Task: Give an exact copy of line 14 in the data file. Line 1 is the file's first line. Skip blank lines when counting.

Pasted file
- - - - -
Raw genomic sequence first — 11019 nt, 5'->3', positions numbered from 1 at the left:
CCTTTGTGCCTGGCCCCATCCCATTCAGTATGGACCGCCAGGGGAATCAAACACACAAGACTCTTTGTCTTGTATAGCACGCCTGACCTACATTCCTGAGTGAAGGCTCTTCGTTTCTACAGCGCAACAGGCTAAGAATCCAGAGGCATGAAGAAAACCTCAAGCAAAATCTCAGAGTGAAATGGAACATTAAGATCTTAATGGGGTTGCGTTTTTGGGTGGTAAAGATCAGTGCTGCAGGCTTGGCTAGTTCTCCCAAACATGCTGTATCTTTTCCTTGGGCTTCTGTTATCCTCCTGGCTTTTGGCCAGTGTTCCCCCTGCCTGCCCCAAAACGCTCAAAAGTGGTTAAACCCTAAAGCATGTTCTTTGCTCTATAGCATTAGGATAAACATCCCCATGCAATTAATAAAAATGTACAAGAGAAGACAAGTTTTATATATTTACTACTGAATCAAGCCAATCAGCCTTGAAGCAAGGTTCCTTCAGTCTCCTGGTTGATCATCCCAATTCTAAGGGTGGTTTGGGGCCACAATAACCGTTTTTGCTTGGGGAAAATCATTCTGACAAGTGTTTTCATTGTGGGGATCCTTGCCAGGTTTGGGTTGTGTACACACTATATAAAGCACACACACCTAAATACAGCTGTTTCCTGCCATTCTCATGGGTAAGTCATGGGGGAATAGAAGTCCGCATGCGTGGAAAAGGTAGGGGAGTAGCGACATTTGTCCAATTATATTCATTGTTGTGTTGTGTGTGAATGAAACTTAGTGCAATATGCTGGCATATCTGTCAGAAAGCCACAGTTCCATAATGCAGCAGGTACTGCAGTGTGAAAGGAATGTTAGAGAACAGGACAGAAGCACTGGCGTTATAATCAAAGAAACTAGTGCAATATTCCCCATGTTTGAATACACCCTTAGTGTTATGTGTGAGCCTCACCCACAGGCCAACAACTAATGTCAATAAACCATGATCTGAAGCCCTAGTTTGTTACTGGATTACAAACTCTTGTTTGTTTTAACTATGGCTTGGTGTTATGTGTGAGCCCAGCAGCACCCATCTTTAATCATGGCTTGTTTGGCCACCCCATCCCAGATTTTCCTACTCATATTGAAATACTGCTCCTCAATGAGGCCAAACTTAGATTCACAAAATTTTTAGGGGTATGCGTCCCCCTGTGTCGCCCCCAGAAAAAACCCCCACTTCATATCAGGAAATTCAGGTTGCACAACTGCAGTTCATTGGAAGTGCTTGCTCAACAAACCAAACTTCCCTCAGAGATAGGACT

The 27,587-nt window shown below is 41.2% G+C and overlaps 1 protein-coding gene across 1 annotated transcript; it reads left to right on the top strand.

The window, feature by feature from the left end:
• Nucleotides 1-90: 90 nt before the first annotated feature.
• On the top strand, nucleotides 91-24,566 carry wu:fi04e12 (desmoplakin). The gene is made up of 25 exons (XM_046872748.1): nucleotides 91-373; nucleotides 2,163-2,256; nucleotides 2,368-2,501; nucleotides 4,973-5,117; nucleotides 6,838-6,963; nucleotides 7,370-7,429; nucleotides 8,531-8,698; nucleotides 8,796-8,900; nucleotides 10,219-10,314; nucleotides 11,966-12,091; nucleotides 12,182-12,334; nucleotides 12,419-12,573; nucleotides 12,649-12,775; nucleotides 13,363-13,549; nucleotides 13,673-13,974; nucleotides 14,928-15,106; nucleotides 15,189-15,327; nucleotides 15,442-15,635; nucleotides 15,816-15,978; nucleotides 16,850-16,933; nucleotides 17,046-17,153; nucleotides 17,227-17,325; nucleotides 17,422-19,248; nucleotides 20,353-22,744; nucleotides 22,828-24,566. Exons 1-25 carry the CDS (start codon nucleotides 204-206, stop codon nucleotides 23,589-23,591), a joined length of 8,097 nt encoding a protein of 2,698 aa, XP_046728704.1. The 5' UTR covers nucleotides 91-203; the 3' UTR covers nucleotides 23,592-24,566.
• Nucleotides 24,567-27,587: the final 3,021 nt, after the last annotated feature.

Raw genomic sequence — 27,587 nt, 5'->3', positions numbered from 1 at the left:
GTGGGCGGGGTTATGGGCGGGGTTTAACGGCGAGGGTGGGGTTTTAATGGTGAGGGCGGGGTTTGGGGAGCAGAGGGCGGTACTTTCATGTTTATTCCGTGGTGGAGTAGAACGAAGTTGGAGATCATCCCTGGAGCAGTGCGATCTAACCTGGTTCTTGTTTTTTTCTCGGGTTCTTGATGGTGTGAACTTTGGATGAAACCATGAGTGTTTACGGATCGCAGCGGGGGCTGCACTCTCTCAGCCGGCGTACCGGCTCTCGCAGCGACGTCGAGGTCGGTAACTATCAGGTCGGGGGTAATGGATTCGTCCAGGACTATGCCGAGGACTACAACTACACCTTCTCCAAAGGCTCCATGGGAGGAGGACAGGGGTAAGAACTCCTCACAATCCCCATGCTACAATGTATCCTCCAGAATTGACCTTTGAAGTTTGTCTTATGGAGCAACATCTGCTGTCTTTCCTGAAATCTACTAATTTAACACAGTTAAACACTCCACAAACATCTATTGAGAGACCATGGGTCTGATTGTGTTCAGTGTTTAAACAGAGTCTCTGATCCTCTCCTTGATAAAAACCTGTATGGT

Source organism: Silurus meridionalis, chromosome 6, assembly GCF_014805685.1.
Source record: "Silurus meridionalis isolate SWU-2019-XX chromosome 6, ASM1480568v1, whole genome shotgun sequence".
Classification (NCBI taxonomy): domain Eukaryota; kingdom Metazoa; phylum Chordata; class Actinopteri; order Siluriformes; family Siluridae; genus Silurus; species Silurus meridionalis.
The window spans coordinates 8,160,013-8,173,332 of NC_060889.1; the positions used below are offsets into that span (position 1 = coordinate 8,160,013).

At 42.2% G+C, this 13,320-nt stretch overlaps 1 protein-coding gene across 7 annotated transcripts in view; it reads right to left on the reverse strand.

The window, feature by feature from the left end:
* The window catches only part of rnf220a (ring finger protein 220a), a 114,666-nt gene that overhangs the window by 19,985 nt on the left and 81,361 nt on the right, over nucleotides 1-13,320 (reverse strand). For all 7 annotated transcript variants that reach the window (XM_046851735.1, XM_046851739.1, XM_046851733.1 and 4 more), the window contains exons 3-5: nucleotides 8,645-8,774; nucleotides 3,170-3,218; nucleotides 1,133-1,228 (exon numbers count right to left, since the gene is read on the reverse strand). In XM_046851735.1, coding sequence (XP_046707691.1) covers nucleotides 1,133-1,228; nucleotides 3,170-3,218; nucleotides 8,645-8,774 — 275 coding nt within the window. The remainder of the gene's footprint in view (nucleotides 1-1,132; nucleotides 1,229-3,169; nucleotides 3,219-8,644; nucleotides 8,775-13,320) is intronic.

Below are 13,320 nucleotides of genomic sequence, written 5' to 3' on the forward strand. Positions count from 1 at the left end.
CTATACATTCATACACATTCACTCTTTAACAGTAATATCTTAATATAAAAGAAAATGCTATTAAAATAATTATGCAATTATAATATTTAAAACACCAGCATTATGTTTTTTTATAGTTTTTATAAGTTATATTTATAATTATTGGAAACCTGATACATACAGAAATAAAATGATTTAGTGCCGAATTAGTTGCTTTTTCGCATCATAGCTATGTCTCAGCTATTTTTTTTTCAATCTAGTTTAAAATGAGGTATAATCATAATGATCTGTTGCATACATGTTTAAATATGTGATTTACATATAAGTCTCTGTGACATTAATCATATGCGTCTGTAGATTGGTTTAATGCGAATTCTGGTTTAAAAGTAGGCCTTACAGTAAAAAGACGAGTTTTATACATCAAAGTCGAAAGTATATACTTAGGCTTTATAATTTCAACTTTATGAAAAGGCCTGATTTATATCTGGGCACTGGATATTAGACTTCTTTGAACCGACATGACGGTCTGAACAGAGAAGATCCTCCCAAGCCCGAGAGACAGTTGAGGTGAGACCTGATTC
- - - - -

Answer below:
At 42.2% G+C, this 13,320-nt stretch overlaps 1 protein-coding gene across 7 annotated transcripts in view; it reads right to left on the reverse strand.